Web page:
Safety walk shows areas of campus needing work

By Kayla Pickrell | @KernelPickrell

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Students, staff and UK officials participated in a safety walk on Monday night to evaluate safe routes and the safety of students while they are walking on campus.

About 30 representatives from campus organizations walked from the North Campus dorms to Commonwealth Stadium, searching for unsafe walking paths or unlit areas.

“It was nice to see students interacting with staff and administrators from many departments and offices,” said Student Government Vice President Mary Katherine Kington.

Among the biggest concerns were bushes along sidewalks.

The representatives found bushes to be too large or easy to hide in outside the Student Center and Chemistry-Physics Building.

“The places that we decided needed the most attention were the walkway between Rose Street and the library (next to K Lair), and the walkway from the parking lot across from the library on Hilltop Avenue (commonly referred to as the fraternity lot) toward the South Campus living areas,” said JR Leach, director of community outreach for Student Government. “There’s a large focus on not only re-evaluating, but redoing the entire path all together.”

He said actual resurfacing of Cats Path areas “would likely have to be delayed to the spring due to the necessary conditions for the sustainability of the paws.”

Leach said the weather would have to be warmer before making changes.

Another area that needs improvement is the walkway between Pence Hall and the Margaret I. King Library.

The walkway is a main connector for those living on South Campus trying to get to White Hall Classroom Building.

The walkway used to have overgrown trees and bushes, but they have all been pushed back so students can see exactly what they are walking into, Kington said.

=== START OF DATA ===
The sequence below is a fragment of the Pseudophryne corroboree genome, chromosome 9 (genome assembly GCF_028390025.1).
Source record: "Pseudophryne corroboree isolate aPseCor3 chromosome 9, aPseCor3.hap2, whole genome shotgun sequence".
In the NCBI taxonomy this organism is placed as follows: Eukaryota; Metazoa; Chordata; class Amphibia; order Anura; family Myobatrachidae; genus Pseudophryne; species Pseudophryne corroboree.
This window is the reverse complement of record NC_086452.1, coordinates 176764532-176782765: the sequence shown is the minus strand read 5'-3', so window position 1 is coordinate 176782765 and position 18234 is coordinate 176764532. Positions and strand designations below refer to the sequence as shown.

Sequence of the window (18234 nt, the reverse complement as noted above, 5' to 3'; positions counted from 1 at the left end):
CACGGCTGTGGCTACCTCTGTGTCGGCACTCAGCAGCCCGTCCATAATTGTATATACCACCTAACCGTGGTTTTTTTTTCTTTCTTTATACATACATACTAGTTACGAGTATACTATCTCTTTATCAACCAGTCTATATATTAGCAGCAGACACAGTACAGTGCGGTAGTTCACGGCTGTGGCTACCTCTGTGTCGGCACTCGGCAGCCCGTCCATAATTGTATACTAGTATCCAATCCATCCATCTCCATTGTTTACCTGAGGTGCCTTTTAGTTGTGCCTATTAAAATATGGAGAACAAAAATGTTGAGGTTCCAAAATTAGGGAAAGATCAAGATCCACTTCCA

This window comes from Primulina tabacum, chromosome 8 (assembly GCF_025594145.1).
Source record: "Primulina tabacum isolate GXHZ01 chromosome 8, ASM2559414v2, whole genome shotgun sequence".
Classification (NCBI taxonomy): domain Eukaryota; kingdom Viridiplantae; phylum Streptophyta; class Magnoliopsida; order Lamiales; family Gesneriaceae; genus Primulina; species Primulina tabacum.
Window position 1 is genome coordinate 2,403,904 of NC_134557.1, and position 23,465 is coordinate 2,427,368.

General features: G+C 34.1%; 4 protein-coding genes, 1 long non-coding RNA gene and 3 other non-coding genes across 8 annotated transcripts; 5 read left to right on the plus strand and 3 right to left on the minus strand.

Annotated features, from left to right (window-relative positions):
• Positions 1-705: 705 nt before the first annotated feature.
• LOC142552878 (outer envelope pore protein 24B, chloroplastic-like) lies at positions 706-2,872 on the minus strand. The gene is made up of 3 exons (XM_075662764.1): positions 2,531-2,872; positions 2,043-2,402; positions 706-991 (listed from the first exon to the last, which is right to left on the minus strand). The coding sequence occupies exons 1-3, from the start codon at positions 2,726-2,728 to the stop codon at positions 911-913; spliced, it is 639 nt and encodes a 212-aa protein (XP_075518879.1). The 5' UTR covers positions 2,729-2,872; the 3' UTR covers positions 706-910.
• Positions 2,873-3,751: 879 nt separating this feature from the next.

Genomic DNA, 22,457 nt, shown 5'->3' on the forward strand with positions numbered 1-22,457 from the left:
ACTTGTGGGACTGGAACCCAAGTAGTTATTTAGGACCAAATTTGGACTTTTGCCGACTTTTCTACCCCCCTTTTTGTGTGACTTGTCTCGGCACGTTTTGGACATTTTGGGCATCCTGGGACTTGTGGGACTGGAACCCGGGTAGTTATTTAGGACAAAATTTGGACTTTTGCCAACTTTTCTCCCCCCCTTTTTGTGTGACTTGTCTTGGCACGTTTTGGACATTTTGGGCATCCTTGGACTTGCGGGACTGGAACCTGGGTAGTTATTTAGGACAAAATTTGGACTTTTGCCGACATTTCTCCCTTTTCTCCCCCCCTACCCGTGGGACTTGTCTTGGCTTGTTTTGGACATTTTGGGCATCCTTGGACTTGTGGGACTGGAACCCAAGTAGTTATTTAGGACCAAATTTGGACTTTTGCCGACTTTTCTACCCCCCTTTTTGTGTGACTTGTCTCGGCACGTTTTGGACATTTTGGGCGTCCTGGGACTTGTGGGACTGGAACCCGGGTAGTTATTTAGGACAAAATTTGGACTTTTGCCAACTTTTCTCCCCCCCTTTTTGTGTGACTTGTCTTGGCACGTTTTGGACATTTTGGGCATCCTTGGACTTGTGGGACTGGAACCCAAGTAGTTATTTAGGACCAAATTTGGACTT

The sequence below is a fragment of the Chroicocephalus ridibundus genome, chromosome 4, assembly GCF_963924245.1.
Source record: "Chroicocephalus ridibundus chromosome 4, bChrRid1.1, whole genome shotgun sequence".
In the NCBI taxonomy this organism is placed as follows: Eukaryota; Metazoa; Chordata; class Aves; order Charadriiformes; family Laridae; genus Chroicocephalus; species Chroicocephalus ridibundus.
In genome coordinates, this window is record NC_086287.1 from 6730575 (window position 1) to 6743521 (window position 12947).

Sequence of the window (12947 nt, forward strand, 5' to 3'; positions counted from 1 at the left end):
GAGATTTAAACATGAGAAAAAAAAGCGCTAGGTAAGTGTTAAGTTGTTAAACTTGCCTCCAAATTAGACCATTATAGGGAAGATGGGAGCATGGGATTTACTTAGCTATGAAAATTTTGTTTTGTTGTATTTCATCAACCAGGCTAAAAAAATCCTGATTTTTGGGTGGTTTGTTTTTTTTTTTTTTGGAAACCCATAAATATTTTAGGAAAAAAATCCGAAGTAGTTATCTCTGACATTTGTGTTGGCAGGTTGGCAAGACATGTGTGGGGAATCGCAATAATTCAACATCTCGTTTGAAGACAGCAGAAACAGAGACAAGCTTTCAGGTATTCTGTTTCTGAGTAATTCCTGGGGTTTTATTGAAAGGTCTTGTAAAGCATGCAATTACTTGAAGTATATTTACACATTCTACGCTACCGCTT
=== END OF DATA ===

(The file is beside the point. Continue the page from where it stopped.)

Aside from the few changes to be made in resurfacing, lighting and tree overgrowth, Leach said there are no major problems.

Safety walks the past two years have been pushed because of the transition of Student Government representatives and have taken place in the spring a few weeks before the new representatives took office.

This left plans pushed to the side, said Woody Hoagland, head of campus safety for Student Government.

With the safety walk in the fall, Hoagland said changes would be made within two months.

“There were many high-traffic areas that need more lighting in order for our students to feel comfortable traveling after dark,” Hoagland said.

Along with the fresh ideas from Monday night’s walk, Hoagland brought in the ideas from last year’s walk that focused on new cat paws showing where most students walk.

“One goal of tonight was determining if the existing Cats Path is heavily trafficked at night,” Kington said. “I think by the number of students we saw walking about that this is true.

“We want to work with the university to ensure the Cats Path is updated and renovated as needed and are in the process of having those conversations and ensuring these changes happen in a timely fashion.”

Kington said information gathered during the walk will be brought to the university’s attention soon.

“The response was great and I genuinely think all were invested in the task at hand,” Leach said. “Campus safety is something on which these individuals pride themselves.”